Several Alberta politicians and even the chair of the province's climate change panel, Andrew Leach, had a bit of fun on Twitter this week mocking Leonardo DiCaprio.
I can assure you that acting on the recommendations of the Alberta climate change panel will NOT prevent chinooks.— @andrew_leach
Someone also might have wanted to show Leonardo DiCaprio this https://t.co/DEjSugN5jg— @MichelleRempel
It all started after the Hollywood star called a chinook — a totally normal weather phenomenon that brings warm winds to southern Alberta as long as Albertans have been recording weather — climate change.
"I've never experienced something so first-hand that was so dramatic. You see the fragility of nature and how easily things can be completely transformed with just a few degrees difference. It's terrifying, and it's what people are talking about all over the world. And it's simply just going to get worse," said DiCaprio.
"We were in Calgary and the locals were saying, 'This has never happened in our province ever.' We would come and there would be eight feet of snow, and then all of a sudden a warm gust of wind would come."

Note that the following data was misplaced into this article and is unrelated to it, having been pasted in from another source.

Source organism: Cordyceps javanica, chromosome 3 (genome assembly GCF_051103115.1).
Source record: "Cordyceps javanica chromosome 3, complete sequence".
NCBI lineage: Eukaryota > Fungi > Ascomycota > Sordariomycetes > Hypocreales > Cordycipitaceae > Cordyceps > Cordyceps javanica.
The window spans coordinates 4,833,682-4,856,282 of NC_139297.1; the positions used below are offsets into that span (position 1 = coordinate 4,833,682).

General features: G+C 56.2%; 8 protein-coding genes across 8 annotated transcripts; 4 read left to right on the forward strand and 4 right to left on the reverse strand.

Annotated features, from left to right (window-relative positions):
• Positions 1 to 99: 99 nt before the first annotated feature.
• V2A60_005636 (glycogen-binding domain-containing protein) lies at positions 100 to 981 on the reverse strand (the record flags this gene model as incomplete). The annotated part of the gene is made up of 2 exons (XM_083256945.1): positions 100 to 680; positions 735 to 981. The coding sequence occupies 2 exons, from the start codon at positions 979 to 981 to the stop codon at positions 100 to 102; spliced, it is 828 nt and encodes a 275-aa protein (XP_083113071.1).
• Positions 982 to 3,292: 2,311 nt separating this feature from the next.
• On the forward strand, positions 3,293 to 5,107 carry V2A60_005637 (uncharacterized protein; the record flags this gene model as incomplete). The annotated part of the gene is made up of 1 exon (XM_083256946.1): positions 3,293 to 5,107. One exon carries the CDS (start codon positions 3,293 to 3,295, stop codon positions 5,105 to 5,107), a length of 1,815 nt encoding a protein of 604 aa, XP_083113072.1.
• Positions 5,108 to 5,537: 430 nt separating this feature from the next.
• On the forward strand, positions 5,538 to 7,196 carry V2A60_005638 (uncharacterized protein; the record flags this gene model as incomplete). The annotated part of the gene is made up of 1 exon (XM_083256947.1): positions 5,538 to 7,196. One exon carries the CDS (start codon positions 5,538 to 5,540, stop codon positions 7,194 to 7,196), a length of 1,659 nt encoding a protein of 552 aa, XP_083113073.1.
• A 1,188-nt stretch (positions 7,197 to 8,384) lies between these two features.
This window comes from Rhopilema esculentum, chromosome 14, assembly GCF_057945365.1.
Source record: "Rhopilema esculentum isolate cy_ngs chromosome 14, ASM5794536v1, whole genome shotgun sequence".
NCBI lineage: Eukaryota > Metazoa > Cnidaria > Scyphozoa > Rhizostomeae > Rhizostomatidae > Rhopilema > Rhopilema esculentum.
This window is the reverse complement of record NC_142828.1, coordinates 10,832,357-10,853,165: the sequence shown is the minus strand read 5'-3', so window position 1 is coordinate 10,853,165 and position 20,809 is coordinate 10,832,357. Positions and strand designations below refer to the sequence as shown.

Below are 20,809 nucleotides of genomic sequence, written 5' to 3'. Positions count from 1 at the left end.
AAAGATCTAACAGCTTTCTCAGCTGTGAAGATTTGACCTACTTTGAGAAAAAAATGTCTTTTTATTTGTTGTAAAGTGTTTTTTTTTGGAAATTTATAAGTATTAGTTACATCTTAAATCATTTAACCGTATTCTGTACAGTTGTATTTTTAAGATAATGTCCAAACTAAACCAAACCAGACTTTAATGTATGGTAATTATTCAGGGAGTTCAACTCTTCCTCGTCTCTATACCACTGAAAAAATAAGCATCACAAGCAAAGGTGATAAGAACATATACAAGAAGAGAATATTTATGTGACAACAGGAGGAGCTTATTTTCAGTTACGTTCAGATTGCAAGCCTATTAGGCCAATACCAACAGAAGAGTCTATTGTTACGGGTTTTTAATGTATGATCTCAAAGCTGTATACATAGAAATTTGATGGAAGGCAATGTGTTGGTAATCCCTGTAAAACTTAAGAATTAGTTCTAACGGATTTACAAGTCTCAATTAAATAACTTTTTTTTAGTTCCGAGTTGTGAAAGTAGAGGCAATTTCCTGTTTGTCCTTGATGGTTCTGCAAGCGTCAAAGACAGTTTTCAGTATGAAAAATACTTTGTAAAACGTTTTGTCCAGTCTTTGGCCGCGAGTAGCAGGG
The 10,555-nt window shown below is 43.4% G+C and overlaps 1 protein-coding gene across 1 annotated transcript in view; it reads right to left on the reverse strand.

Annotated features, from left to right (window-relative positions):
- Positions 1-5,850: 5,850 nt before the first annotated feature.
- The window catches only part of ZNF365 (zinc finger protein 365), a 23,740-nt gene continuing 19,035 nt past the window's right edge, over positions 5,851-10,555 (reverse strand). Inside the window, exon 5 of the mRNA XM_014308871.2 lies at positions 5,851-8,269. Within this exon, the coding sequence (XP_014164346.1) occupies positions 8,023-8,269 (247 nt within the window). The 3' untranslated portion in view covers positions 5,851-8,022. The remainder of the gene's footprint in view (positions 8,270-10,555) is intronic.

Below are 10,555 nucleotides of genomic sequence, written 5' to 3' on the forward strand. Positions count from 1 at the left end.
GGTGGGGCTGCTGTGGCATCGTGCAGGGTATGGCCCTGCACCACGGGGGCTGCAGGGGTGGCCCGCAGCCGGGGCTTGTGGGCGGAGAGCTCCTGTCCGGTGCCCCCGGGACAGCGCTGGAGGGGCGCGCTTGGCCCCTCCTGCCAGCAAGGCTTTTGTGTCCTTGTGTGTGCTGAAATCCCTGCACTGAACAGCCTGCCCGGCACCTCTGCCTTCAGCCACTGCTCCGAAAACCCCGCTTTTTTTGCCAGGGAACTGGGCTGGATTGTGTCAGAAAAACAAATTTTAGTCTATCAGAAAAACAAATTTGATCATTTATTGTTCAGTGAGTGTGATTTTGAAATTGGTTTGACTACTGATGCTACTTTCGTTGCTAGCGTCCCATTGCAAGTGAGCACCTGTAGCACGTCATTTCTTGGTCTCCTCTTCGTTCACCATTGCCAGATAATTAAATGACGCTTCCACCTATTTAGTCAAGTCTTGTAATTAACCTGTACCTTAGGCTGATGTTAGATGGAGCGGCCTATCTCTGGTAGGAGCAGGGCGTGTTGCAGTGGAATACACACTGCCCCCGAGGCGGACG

And it's not just Alberta politicos who are poking fun at DiCaprio's comments. Pretty much all of the province is taking this one and running with it.
A Chinook is a warm wind that Calgarians welcome. #LeonardoDiCaprio is a hot fart that blew in and left an unwanted stench in the air.— @Schwenns_C
Revenant insider defends DiCaprio
But one local who who worked on the set of the film will say last winter in Calgary was "wacky."
While he's no meteorologist, Steve Keivit — a trainee assistant director on The Revenant — says DiCaprio was likely "informed" about chinooks before he arrived in Alberta, but probably didn't know how quickly they can change the weather.
"You know, it's shocking to see that, to experience it when you're not from here. And even when you're from here it can be a bit crazy."
Keivit says snow-making machines were brought in on set, but some days it became too balmy to make snow. That's when the crew had to "pull it from the mountains" in Kananaskis.